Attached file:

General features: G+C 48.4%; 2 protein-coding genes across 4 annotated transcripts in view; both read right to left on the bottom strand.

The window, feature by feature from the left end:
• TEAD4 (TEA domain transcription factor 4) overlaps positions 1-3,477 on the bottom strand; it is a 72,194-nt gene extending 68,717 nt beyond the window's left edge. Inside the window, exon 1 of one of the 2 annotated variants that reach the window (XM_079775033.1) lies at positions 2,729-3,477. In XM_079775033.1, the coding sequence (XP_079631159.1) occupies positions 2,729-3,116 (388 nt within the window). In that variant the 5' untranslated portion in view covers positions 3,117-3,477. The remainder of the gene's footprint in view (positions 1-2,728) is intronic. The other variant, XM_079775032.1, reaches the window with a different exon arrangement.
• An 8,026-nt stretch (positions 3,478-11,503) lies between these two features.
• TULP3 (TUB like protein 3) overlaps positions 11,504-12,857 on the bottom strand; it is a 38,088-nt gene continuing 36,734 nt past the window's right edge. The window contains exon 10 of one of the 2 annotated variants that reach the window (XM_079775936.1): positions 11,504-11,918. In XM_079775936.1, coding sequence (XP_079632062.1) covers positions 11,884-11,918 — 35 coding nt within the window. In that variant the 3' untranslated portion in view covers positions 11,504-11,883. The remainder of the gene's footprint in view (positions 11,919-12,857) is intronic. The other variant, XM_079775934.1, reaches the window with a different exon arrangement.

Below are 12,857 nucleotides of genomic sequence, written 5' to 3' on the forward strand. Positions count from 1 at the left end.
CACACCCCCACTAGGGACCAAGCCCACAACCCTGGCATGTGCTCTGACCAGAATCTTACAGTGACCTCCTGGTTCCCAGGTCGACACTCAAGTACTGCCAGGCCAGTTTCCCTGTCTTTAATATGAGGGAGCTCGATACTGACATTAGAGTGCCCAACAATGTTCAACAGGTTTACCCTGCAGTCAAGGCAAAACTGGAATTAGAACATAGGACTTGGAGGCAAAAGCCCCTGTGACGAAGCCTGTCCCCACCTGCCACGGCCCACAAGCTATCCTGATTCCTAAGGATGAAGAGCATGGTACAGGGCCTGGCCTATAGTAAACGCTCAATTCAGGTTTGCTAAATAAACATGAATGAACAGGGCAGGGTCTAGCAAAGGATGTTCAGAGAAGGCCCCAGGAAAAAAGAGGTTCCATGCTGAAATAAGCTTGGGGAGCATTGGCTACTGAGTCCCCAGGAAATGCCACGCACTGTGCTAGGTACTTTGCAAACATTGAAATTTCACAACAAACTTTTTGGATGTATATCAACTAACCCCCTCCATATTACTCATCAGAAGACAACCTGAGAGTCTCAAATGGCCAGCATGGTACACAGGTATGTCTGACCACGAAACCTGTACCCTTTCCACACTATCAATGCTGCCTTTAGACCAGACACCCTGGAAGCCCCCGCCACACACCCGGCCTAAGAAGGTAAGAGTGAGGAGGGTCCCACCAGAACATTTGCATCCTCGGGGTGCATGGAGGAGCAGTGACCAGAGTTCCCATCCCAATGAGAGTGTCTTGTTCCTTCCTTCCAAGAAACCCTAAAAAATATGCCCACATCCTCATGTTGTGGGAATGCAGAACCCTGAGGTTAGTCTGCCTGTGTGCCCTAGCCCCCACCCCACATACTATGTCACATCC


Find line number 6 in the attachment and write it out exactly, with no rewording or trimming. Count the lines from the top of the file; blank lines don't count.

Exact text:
Below are 12,857 nucleotides of genomic sequence, written 5' to 3' on the forward strand. Positions count from 1 at the left end.